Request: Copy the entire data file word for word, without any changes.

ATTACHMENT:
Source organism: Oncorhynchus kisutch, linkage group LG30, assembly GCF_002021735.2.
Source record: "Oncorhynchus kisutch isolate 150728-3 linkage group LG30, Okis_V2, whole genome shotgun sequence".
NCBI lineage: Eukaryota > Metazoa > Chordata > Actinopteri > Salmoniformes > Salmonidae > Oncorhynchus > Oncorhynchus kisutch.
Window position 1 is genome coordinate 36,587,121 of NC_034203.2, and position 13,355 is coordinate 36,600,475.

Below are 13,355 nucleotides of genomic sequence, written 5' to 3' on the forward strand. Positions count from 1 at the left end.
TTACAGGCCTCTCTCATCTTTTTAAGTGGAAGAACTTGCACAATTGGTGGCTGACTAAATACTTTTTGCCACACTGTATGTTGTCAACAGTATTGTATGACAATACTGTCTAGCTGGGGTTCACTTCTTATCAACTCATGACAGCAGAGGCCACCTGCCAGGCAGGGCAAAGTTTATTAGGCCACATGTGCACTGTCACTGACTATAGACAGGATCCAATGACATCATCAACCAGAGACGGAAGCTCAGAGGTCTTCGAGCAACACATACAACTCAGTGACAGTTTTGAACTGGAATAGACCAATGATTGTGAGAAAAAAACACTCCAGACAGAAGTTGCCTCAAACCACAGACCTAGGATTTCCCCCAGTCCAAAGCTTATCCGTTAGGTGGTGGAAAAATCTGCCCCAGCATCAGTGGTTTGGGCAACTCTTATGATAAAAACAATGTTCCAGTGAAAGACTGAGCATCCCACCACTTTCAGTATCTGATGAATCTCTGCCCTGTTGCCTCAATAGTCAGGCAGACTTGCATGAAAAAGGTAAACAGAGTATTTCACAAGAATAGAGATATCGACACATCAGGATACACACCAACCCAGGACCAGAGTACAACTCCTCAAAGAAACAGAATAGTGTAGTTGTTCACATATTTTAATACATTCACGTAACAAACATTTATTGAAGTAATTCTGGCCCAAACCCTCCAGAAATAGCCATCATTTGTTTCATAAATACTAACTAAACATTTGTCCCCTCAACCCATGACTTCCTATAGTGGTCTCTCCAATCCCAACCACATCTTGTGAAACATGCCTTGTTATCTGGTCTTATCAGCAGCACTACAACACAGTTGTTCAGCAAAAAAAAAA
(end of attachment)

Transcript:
Source organism: Oncorhynchus kisutch, linkage group LG30, assembly GCF_002021735.2.
Source record: "Oncorhynchus kisutch isolate 150728-3 linkage group LG30, Okis_V2, whole genome shotgun sequence".
NCBI lineage: Eukaryota > Metazoa > Chordata > Actinopteri > Salmoniformes > Salmonidae > Oncorhynchus > Oncorhynchus kisutch.
Window position 1 is genome coordinate 36,587,121 of NC_034203.2, and position 13,355 is coordinate 36,600,475.

Below are 13,355 nucleotides of genomic sequence, written 5' to 3' on the forward strand. Positions count from 1 at the left end.
TTACAGGCCTCTCTCATCTTTTTAAGTGGAAGAACTTGCACAATTGGTGGCTGACTAAATACTTTTTGCCACACTGTATGTTGTCAACAGTATTGTATGACAATACTGTCTAGCTGGGGTTCACTTCTTATCAACTCATGACAGCAGAGGCCACCTGCCAGGCAGGGCAAAGTTTATTAGGCCACATGTGCACTGTCACTGACTATAGACAGGATCCAATGACATCATCAACCAGAGACGGAAGCTCAGAGGTCTTCGAGCAACACATACAACTCAGTGACAGTTTTGAACTGGAATAGACCAATGATTGTGAGAAAAAAACACTCCAGACAGAAGTTGCCTCAAACCACAGACCTAGGATTTCCCCCAGTCCAAAGCTTATCCGTTAGGTGGTGGAAAAATCTGCCCCAGCATCAGTGGTTTGGGCAACTCTTATGATAAAAACAATGTTCCAGTGAAAGACTGAGCATCCCACCACTTTCAGTATCTGATGAATCTCTGCCCTGTTGCCTCAATAGTCAGGCAGACTTGCATGAAAAAGGTAAACAGAGTATTTCACAAGAATAGAGATATCGACACATCAGGATACACACCAACCCAGGACCAGAGTACAACTCCTCAAAGAAACAGAATAGTGTAGTTGTTCACATATTTTAATACATTCACGTAACAAACATTTATTGAAGTAATTCTGGCCCAAACCCTCCAGAAATAGCCATCATTTGTTTCATAAATACTAACTAAACATTTGTCCCCTCAACCCATGACTTCCTATAGTGGTCTCTCCAATCCCAACCACATCTTGTGAAACATGCCTTGTTATCTGGTCTTATCAGCAGCACTACAACACAGTTGTTCAGCAAAAAAAAAA